by Dermot Hudson, published on Covert Action Magazine, January 15, 2024
The DPRK Has Thwarted U.S. Designs to Control the Korean Peninsula in a Major Historical Accomplishment.
Revisiting the lead up to the Korean war, a tale of atrocities, before, during and after… an important description of events prior to the Korean War. I had no idea so many of the events associated with the Korean War actually happened before the specified beginning of the war. [jb]
On August 15, 1945, Korea was liberated from Japanese imperialist colonial rule thanks to the arduous armed struggle waged by the anti-Japanese partisans led by the guerrilla leader Kim Il Sung.
Japanese imperialist rule, which had appeared so strong and permanent, crumbled virtually in an instant. Thirty-six years of oppressive rule by Japanese imperialism, which had been a close ally of Nazi Germany and fascist Italy, finally melted into history.
One misunderstanding that is frequently encountered, even among anti-imperialists and progressives, is that Korea was liberated from Japanese rule solely by the Soviet Union and that the Democratic People’s Republic of Korea (DPRK), the state that arose from the ruins of Japanese imperialism, was simply a creation of the Soviet Union.
In fact, the Soviet Union had concluded a neutrality pact with Japan and had only declared war on Japan on August 9, 1945, whereas the anti-Japanese guerrillas led by future President Kim Il Sung had begun fighting the Japanese in the 1930s.
In the northern part of Korea’s people’s committees, organs of popular rule were established by the people. The old oppressive Japanese ruling machinery was destroyed. The Provisional People’s Committee of North Korea (PPCNK), a new type of government, was established on February 8, Juche 35 (1946).
The entire Korean people elected Kim Il Sung as the Chairman of the PPCNK. Many vitally important democratic reforms were carried out soon after liberation, such as the historic agrarian reform that eliminated feudal exploitation.
Nationalization of basic industries was carried and progressive legislation on workers’ rights and sexual equality was enacted. The Labor Law enacted in 1946 even gave workers and office workers free medical treatment on an insurance basis, some two years before the National Health Service (NHS) was created in Britain.
In contrast to this progress in the northern half of Korea, reaction reigned in southern Korea. Tragically, Korea had been divided. A former U.S. Army colonel, Assistant Secretary of State for Far Eastern Affairs Dean Rusk, the future Secretary of State and key architect of the Vietnam War, had simply drawn a line with a ruler across a map of Korea at the 38th parallel.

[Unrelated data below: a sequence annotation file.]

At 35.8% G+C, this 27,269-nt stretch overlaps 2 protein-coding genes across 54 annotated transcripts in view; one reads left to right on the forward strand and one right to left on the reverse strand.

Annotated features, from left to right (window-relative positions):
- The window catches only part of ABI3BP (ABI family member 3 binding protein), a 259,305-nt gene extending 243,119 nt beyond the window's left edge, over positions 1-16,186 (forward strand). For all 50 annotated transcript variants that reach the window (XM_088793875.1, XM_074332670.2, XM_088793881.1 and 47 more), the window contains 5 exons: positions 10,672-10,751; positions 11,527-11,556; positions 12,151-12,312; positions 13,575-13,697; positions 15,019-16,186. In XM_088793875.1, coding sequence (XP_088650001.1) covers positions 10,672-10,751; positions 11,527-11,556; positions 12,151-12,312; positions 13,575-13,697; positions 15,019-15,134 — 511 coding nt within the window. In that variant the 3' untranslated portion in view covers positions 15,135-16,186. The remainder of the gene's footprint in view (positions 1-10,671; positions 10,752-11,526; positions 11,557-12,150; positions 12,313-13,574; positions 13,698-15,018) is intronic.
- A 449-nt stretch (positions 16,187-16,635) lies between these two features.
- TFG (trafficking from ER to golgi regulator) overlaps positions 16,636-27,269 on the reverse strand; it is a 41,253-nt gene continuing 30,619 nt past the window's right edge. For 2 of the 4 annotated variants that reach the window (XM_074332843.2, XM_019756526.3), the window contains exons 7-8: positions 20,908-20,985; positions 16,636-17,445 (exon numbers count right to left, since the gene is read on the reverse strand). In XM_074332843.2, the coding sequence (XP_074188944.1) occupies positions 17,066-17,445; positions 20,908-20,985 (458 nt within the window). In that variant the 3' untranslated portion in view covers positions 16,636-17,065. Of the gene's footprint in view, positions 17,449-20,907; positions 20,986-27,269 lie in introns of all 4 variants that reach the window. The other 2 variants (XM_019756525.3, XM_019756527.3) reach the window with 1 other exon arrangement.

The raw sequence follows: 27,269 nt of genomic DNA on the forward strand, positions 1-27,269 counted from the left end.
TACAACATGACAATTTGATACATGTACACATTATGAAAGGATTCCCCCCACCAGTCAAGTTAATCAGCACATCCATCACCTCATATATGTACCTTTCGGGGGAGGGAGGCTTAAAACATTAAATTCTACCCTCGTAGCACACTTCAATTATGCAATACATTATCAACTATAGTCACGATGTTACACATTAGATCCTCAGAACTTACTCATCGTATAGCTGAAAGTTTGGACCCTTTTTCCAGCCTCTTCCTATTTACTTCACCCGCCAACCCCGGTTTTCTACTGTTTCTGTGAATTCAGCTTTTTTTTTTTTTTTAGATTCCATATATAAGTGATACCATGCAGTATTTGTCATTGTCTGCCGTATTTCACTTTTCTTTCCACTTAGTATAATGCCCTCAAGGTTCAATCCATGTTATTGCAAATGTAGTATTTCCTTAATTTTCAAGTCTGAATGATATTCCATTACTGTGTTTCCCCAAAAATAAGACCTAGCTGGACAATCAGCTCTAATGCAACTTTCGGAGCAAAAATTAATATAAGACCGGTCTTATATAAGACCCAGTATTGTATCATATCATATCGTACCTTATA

Some 5,000 years of history as a unified nation were destroyed by the stroke of a pencil and the destiny of small nations trifled with by big powers.
The U.S. imperialists fixed the 38th parallel as the demarcation line and occupied southern Korea on the pretext of “disarming the Japanese troops in the south of the 38 degrees north latitude.” They reigned over it as colonial rulers, throwing a grave obstacle in the path of building a new society by the south Korean people.
It needs to be clear that the U.S. played no part whatsoever in the liberation of Korea, their troops did not arrive in Korea until three weeks after liberation, indeed they were in no position to advance to Korea. There was also no need for them to go into south Korea as Korea had already been liberated on August 15.
When I first visited the DPRK in May 1992, I went to the Korean Revolution Museum. There I saw a map of the anti-Japanese revolutionary armed struggle led by President Kim Il Sung. Some were surprised to see that this struggle had been waged not only in north Korea but in the south as well. Someone asked why a unified Korean government was not set up as there were progressive and revolutionary forces in the south as well. The guide replied “the U.S. imperialists did terrible things, they divided Korea.”
As President Kim Il Sung remarked:
“The U.S. imperialists occupied south Korea, reactionaries from home and abroad, and the former stooges of Japanese imperialism became lackeys of U.S. imperialism and opposed the Korean people. We were confronted with the aggressive policy of the U.S. imperialists who were not only opposed to the Korean revolution and the building of an independent unified state by the Korean people but were also seeking to extend their influence to north Korea.”
U.S. imperialism had coveted Korea for a long time. In 1866 they sent an armed ship, the SS General Sherman, up the Taedong River in an attempt to open trade with the isolationist Joseon dynasty, prompting Koreans to destroy the ship. Other incursions by U.S. warships occurred. Later, the U.S. concluded the so-called Friendship Treaty with Korea in 1881.
Significantly, the U.S. actually aided and abetted the Japanese takeover of Korea in the early 20th century in the form of the “Taft-Katsura” agreement of 1905. The U.S. agreed with the Japanese to allow them to occupy Korea in return for a free hand in the Philippines.
During the period of Japanese colonial rule, although Japan was the main colonial occupier, the U.S. owned the gold mines at Unsan, Taeyudong and Suan and carted away tons of gold. Now in 1945 they seized one half of Korea.